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Monday, 14 January, 2002, 22:02 GMT
Officer 'leaked information to press'
Manchester bomb scene
The 1996 bomb attack injured almost 400 people
A senior Special Branch officer leaked "highly confidential and sensitive" information about the investigation into the Manchester IRA bombing to the press, a court has been told.

Detective Chief Inspector Gordon Mutch was disappointed that a top-level decision had been made not to arrest and interview a prime suspect over the 1996 explosion, Manchester Crown Court heard.

At the request of the Royal Ulster Constabulary, senior Manchester officers agreed in 1997 not to send a file on their investigation to the Crown Prosecution Service for confidential reasons.

David Perry, prosecuting, said Mr Mutch provided a Manchester Evening News crime reporter with details of the secret agreement between the police and Northern Ireland.

This case is not about the freedom of the press

David Perry, prosecutor

It was the following year that the reasons for the agreement "fell away" and the file was forwarded, he said.

He added that the newspaper clearly had access to details of the secret agreement.

Mr Mutch, head of the force's Special Branch Irish Desk, pleaded not guilty to misconduct in a public office.

Mr Perry told the jury that the decision to publish the material had been one for the newspaper and they might agree or disagree with it.

"You may feel the public was better informed about what the police were doing during the investigation," he said.

"But this case is not about the freedom of the press... the freedom of individuals to act contrary to their duty is another.

Manchester Crown Court
The case is being heard at Manchester Crown Court

"There is no freedom to reveal confidential methods of investigation."

At the time of the alleged leak, Mr Mutch was senior investigating officer in the inquiry into the lorry bomb, which left nearly 400 people injured in June 1996.

The jury was told that the Manchester Evening News had published an article by crime reporter Steve Panter on April 21 1999 naming Declan McCann, 31, from Crossmaglen, South Armagh, as a suspect.

It is also reported that senior Manchester police officers were satisfied that Mr McCann was involved in the conspiracy to cause the explosion but felt "bitter frustration" that he had not been arrested.

It was ruled by CPS lawyers and a barrister that although there was enough evidence to arrest Mr McCann, there was not enough evidence to charge him and obtain a conviction.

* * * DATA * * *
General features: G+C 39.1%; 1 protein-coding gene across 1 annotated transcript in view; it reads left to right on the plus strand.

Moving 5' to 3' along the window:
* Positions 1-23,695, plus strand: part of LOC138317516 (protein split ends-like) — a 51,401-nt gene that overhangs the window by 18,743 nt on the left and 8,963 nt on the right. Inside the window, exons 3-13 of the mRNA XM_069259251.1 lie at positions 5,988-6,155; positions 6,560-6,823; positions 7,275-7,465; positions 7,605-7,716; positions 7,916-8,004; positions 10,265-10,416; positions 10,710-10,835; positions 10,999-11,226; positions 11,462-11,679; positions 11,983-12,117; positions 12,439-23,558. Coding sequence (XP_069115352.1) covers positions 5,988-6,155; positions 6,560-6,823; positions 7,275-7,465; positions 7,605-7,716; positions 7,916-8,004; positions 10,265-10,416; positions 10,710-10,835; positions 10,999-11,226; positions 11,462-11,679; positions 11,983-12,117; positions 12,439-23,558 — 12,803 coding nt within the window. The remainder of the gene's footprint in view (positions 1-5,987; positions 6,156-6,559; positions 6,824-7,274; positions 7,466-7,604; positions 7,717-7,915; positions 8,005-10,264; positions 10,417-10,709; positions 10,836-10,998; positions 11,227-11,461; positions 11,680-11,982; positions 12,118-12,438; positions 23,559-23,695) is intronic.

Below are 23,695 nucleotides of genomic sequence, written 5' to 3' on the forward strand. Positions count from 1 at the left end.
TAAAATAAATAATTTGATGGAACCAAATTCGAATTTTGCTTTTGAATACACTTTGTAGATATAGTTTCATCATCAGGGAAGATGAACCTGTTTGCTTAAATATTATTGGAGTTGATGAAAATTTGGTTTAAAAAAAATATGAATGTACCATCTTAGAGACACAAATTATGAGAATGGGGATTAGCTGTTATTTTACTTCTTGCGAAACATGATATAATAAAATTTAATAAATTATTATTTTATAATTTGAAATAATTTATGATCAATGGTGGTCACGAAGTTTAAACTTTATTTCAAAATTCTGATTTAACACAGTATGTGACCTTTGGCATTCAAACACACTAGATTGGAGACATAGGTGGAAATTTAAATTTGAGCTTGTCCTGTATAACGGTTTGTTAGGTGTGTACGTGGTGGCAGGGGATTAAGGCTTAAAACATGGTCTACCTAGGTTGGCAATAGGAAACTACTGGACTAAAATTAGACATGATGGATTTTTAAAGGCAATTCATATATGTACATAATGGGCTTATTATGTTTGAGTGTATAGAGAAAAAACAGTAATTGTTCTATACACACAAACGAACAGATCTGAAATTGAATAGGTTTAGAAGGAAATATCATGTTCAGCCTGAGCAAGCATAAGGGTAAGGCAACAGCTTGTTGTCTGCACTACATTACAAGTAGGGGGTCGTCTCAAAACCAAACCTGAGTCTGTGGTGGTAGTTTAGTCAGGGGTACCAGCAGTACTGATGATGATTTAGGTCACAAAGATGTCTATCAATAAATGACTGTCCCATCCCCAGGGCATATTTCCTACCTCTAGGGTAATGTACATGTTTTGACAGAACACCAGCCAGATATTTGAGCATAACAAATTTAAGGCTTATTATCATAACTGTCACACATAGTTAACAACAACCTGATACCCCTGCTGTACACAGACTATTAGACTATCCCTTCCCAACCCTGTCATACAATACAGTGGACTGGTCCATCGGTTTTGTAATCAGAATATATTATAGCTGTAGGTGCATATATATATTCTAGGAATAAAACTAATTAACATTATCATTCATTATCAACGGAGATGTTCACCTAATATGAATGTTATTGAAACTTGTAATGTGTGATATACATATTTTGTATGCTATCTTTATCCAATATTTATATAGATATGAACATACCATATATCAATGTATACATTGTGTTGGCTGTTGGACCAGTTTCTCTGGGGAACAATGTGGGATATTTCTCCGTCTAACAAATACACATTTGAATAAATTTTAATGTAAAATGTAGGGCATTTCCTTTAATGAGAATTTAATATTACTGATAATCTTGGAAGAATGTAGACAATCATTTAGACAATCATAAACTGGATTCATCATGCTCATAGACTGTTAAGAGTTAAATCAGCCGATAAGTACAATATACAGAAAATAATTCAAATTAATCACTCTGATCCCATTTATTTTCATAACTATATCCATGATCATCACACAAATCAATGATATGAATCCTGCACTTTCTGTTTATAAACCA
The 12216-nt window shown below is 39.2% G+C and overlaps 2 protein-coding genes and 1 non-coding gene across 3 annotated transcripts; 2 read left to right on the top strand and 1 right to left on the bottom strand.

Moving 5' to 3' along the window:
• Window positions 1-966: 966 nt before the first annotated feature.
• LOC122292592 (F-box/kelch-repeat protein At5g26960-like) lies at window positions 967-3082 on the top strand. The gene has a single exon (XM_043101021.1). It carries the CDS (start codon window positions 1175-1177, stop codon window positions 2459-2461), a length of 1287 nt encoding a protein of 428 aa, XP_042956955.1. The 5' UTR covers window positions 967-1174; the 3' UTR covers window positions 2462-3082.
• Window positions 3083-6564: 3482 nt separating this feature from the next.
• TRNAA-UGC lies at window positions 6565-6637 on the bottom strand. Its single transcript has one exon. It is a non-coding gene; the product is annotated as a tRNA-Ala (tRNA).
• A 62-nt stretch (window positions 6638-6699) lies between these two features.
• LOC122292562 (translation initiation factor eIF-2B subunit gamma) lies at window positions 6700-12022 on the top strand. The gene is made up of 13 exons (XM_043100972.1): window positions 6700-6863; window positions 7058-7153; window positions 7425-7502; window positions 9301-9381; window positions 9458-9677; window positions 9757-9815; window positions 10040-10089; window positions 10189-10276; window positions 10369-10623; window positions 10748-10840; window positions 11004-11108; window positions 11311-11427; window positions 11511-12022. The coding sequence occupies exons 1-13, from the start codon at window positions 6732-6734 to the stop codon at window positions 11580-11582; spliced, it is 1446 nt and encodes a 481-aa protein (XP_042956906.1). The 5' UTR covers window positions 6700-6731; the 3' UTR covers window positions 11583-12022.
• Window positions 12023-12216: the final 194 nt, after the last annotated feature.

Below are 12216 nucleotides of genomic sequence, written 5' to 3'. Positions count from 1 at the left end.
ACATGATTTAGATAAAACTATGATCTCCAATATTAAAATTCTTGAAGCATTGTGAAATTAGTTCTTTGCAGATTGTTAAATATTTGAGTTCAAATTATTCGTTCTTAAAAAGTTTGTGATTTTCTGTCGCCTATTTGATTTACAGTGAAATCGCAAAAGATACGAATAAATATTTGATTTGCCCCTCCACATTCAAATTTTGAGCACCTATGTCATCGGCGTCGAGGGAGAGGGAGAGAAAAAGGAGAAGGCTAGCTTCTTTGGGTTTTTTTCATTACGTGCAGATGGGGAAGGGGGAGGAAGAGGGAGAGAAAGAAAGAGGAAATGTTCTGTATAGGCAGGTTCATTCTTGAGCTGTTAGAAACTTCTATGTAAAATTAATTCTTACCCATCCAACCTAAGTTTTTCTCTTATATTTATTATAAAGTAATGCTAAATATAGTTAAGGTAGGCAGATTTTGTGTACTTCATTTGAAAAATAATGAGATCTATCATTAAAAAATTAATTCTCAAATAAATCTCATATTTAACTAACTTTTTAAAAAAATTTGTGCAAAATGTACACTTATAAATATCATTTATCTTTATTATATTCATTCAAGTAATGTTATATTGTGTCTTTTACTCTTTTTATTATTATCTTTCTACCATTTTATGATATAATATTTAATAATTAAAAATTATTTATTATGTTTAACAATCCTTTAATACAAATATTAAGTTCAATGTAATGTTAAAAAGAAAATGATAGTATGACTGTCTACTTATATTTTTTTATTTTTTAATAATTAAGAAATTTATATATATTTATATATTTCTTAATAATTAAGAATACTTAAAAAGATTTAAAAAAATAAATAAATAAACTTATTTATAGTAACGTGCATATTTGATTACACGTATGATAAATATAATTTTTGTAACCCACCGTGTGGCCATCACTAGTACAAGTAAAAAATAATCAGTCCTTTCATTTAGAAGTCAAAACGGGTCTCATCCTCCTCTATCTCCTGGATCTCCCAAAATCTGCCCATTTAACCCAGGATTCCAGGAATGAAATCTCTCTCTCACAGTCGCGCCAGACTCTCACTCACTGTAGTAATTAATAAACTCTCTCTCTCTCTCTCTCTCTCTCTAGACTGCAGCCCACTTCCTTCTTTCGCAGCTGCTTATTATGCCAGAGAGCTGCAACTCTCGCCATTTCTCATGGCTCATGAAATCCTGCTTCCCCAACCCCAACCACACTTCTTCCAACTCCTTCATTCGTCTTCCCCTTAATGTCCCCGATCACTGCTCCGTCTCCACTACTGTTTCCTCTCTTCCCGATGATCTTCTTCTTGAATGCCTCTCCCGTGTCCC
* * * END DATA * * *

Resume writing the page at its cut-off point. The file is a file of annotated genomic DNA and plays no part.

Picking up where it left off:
After the police were told the newspaper was preparing to publish an article, they launched an investigation into the alleged leak.

Manchester Evening News building
Manchester Evening News printed the story in 1999

Mr Perry said they found records of telephone calls made by Mr Mutch to Mr Panter.

They also found the two men had stayed at the same hotel in Skipton, North Yorkshire, one night in February 1999, shortly after the CPS decision not to proceed with the arrest of Mr McCann.

Mr Perry said that police also discovered records of telephone calls made by Mr Mutch from a telephone box near the hotel.

Mr Mutch had been asked by senior officers to comment on the leaks because he was one of only a small number of officers with access to the information.

'Highly sensitive'

In listing people who had seen the files he made the "glaring omission" of his visit to the hotel with Mr Panter at the time the Evening News article was being prepared, said Mr Perry.

"It [the information] was highly sensitive. It was known to only a few people. The damage that might be caused by the disclosure of confidential and sensitive information you might think is obvious."

He said that Mr Mutch's response to the CPS decision not to proceed further was that they would only find out what he was prepared to tell them by arresting and interviewing him.

"We will never know what McCann's responses are until we ask him," he had written.

After his arrest, Mr Mutch told fellow officers he was "flabbergasted".

He admitted being disappointed by the CPS decision but denied passing on information to the newspaper.

The trial was adjourned until Tuesday.

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